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The world of work changes every day, so what is the future?

The world of work changes every day, so what is the future?

It matters so much – The Future of Work In 5 Years Is Both Good News and Bad.

While unemployment continues to fall and things generally pick up it’s timely to look around at the world of work in general and start to think ahead.

We’ve looked at work through different angles on MBF Blogs in the past, listed below for reference. But what are the prognostications being made at the present?

Three Distinct Groups

According to predictions collected by Zurich Insurance for their Future History Now project, the workplace in five years time will be radically different. We would expect that, so much else will be too.

Some 40 leading business figures and thinkers have arrived at a collective view that ‘developments in technology, demographics, politics, economics and society’ would shape work and workers.

There will be, they reckon:

  • a ‘squeezed salariat’ of full time workers with obsolete skills under threat from outsourcing and automation
  • a ‘precariat’ of part time and self-employed vulnerable to losing work through lack of skills
  • an elite group who will prosper

This has been said before and our blog In the Future, The Average Is History, the Machine Is King, (30 September 2013) explores the ideas about how those with particular skills and mindsets will do well, the rest will fail.

Other Viewpoints

They also think there’ll be an increasingly obvious importance on hard skills and soft skills with:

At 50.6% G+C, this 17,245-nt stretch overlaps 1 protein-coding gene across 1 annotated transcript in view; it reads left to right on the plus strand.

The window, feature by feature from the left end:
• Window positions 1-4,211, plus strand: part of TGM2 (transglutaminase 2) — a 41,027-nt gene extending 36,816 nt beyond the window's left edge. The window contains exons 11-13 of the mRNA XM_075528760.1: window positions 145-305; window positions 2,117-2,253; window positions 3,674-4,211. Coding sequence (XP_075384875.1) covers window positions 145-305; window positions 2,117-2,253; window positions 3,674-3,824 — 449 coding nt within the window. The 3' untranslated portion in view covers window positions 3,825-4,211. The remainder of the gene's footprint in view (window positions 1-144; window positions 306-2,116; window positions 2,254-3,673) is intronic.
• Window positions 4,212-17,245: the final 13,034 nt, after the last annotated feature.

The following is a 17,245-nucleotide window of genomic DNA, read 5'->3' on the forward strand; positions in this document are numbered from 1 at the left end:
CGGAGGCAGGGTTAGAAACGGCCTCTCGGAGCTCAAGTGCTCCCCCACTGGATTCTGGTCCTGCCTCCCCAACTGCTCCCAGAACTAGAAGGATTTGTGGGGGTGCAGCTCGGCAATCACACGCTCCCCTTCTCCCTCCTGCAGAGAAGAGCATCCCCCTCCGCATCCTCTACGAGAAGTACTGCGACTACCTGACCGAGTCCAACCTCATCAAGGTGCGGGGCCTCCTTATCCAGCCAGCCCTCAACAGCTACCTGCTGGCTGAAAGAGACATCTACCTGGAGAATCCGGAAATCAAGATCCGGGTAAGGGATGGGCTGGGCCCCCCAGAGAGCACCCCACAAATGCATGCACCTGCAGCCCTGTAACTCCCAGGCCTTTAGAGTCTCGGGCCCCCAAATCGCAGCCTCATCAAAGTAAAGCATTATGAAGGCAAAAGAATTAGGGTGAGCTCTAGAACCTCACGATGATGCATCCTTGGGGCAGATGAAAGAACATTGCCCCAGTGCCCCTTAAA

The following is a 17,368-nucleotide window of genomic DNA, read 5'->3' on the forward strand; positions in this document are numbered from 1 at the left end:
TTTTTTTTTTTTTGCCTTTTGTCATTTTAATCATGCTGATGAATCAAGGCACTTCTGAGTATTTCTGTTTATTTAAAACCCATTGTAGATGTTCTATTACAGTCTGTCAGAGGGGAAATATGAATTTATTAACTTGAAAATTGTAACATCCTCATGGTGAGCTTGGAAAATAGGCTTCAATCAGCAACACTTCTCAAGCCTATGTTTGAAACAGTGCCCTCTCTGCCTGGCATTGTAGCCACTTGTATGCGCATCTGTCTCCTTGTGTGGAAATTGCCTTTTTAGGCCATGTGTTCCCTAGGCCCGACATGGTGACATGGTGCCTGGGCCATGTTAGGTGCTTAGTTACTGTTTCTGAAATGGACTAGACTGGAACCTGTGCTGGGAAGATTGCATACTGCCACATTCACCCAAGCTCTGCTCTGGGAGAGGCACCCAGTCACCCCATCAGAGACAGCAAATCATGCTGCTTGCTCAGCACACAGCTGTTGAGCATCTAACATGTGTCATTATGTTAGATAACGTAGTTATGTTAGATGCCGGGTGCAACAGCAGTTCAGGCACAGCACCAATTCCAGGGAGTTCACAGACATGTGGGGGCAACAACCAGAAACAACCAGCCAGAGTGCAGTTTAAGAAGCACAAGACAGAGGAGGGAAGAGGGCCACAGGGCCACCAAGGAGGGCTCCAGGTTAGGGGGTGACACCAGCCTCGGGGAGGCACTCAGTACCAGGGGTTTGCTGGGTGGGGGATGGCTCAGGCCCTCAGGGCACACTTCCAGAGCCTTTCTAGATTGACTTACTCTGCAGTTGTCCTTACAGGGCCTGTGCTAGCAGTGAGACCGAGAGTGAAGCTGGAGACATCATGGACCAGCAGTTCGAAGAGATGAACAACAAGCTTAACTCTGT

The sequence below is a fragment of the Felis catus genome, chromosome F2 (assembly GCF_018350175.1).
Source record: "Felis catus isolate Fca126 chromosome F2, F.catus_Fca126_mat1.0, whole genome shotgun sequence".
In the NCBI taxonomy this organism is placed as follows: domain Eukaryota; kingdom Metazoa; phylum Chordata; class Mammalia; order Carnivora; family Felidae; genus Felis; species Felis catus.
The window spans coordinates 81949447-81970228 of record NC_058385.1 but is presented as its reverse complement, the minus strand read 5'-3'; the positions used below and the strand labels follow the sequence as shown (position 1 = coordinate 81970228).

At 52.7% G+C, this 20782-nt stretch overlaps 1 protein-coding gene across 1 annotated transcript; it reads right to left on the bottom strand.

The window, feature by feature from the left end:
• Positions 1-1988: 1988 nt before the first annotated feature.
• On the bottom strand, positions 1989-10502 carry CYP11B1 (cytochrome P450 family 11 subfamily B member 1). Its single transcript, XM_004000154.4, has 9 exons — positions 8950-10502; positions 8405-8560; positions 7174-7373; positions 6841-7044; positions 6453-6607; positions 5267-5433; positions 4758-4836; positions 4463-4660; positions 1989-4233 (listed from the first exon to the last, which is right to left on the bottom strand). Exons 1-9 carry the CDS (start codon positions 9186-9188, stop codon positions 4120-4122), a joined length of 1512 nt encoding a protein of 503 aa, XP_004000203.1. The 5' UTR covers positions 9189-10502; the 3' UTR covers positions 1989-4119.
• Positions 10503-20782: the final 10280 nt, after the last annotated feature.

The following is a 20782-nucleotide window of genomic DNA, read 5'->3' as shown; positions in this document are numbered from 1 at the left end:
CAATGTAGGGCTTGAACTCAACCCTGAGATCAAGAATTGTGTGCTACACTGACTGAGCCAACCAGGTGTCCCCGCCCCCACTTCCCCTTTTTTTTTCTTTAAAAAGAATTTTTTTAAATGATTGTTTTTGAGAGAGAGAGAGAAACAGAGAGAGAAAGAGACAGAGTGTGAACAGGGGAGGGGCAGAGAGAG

• ‘earnback’ systems in place to determine pay based on outcomes
  • a rise in cognitive and geographic inequality
  • logic and problem-solving skills more in demand than qualifications
  • Silicon Valley will become a ‘rustbelt’ as no place can gather all required skills
  • traditional retirement will vanish with older workers valued working part time
  • more blurring between life and work
  • less uniformity as companies prize different values from different people
  • workplaces will be means of improving public health and damage prevention
  • more transfer from state to individuals for financial well-being

Many observers are optimistic about these likely developments, believing they will engender deeper personal relationships, a stronger community and more loyalty.

The Future of Work already argues that work ‘is no longer a place you go; it’s what you do. In the economy of the future people will get their work done where and when they need to. . .’

Surely we’ll still need plumbers, electricians, road menders, kitchen fitters? Or will all these jobs be done by robots?
Do you share the hopes? Or are you downbeat?
Is such change inevitable?

Other blogs about work:

Beyond Blue Sky Thinking Will Sort Out Jobs for Our Future, 27 January 2014

Some People Have Seen the Future: It’s a Legal Minefield, 26 November 2013

Young and Unemployed? You Shouldn’t Be in This Digital Era! 17 September 2013

Summer Exam Results Bring Out the Old Controversies About Young People’s Digital Activities, 13 August 2013

School Holidays Are No Break from Studying Futuristic Issues, 29 July 2013

Digital Footprints Can Follow You and Your Job Prospects for a Long Time, 26 March 2013

Wanted: More British Inventors, Engineers and Designers As Everyone Can’t Be Web Entrepreneurs, 12 February 2013

London’s ‘Silicon Roundabout’ Provides a Carnival of Good News, 19 November 2012

The Longest Coffee Breaks In the World,, 11 July 2012

A Hard Day at the Office, 24 April 2012

Image: Cromemco